Opinion
30.04.2024

Creating the infrastructure for intercultural exchange

Photo credit: IE University

In an interview with IE University, Hertie School President Cornelia Woll talks about the importance of CIVICA and cross-border collaboration.

On 19 March, Hertie School President Cornelia Woll visited IE University to officiate the signing of a groundbreaking agreement between the Hertie School and IE University with Provost and Dean of IE School of Politics, Economics and Global Affairs Manuel Muñiz. The collaboration, the new dual masters’ programme in International Relations and International Affairs, aims to redefine international relations and policy education.

In an interview with IE University, President Woll talks about the significance of the CIVICA alliance for the future of education and the importance of cross-border collaboration in addressing global challenges. 

The Hertie School plays a major role in the CIVICA alliance and now offers a dual degree with IE University. Could you explain how these partnerships are changing education in Europe? 

I believe a lot of students choose a university in one of our European countries because they're dedicated to cooperation across borders. The fact that we have strong partners in our European university alliance shows that we can work together and also learn from students at other universities. For me, the magic of CIVICA is that it creates channels between places and shows what you can learn in different capitals and different countries. We all share the ambition to advance the common good. CIVICA allows us to constantly compare how we are advancing and to bring students together so that they can exchange, argue and develop new solutions to shared challenges.

Are there specific global or policy issues you think should get more attention in CIVICA’s educational collaboration, and what's your vision for CIVICA’s future and its role in education? 

I think the problems are already there and well-defined, and our students come to our universities knowing that they want to work on sustainability, equity, security, or our digital futures. What we have to do as universities is make sure students and researchers can use the infrastructure we have built in a way that allows them to travel across borders more fluidly. 

My vision for the future is that these exchanges become easier and more intense so that students and researchers can quickly move from one place to another for connected research projects and concentrate on producing and transmitting knowledge that helps us to solve the most daunting challenges of our times.

Thinking about the CIVICA alliance, what role does European education play globally? How can we be an example to other educational systems around the world, not just Europe? 

I think an international alliance, whether European or otherwise, always has the benefit of confronting you with your own viewpoint and how your perspective may be specific to your national context. What the European university ambition has brought us is an institutional framework for this. Whether it be in the social sciences, business, or public affairs, an essential asset is to be able to switch perspectives. You have to understand where others are coming from in order to cooperate, find common ground and build solutions for the future. It makes a difference whether somebody is studying global affairs in Washington, D.C., New Delhi or Shanghai. Understanding what your perspective brings in and what you might need to overcome in order to cooperate with others is a vital strength, and it's part of the educational project to build a more equitable, sustainable, prosperous, and peaceful world.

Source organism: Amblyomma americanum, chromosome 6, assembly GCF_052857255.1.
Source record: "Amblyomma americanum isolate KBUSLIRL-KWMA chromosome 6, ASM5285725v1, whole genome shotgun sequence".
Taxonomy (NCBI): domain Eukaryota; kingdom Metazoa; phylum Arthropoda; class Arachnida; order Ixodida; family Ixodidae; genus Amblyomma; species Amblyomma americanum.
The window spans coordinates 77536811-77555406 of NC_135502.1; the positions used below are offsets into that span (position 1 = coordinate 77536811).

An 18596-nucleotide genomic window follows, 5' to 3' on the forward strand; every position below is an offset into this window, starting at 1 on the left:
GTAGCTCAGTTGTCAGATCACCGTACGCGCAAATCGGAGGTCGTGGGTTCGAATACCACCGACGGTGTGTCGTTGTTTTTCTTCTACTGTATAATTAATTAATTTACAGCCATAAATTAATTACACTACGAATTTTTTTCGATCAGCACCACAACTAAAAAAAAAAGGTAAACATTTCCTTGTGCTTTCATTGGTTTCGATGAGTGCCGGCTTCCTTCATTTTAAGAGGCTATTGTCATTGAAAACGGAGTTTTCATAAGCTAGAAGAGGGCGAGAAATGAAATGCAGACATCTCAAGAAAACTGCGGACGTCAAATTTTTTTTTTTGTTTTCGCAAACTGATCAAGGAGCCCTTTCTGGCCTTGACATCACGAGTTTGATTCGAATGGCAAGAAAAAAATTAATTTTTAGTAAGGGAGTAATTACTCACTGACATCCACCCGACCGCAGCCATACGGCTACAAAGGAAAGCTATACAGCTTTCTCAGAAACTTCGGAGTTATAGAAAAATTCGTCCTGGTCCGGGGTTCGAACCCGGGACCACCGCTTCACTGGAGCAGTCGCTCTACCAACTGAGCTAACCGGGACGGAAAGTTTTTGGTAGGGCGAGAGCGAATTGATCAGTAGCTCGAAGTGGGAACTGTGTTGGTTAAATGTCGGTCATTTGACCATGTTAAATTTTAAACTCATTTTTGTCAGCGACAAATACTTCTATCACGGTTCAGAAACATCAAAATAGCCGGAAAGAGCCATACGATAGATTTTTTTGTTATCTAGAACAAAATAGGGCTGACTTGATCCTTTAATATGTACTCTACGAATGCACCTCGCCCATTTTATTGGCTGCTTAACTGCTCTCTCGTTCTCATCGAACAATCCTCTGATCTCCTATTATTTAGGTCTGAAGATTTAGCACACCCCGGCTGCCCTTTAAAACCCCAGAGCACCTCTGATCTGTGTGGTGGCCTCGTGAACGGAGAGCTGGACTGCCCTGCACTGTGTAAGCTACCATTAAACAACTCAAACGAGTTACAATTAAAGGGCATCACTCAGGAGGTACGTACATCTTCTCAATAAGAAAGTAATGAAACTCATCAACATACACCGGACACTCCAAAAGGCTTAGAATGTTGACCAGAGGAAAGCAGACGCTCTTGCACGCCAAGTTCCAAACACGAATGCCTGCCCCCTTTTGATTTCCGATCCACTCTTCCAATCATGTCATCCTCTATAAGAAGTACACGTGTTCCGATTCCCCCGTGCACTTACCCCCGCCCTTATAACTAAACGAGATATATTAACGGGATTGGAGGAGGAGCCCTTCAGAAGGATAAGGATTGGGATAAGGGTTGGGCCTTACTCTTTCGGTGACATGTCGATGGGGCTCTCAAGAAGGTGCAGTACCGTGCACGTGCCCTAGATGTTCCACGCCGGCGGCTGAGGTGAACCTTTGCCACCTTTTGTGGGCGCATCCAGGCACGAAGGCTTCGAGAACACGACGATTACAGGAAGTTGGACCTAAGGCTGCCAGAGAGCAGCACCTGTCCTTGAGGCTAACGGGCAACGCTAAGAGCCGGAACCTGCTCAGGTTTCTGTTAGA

From your experience, what skills do you think are crucial for future leaders dealing with globalisation and international issues? 

There are several skills that I believe are hugely important for future leaders. One is having an open mind, curiosity, and the capacity to constantly change perspectives. If you think you are right and everyone else is wrong, you will be unable to cooperate with anybody. Second, and I believe this is underappreciated, you have to think strategically about the goal you want to reach in the end. You might not be able to agree with your colleagues on everything, but if you have a clear vision of where you want to end up, the compromises you need to make along the way are easier to accept. Open-mindedness is crucial, but a vision for intermediate and long-term goals is just as important.

Adapted from an interview prepared by Associate Director of Communications at IE University Rosa Aranda Barrio. Photo credits: IE University

 

CIVICA – The European University of Social Sciences brings together ten leading European higher education institutions in the social sciences. CIVICA aims to build an inter-university campus that provides joint and long-lasting opportunities in teaching, research and innovative learning, while enhancing academic excellence and facilitating civic engagement in Europe and beyond. CIVICA was selected by the European Commission as one of the pilot European Universities in 2019 and confirmed as successful alliance in 2022 for its full roll-out under the Erasmus+ programme. Read more on civica.eu.

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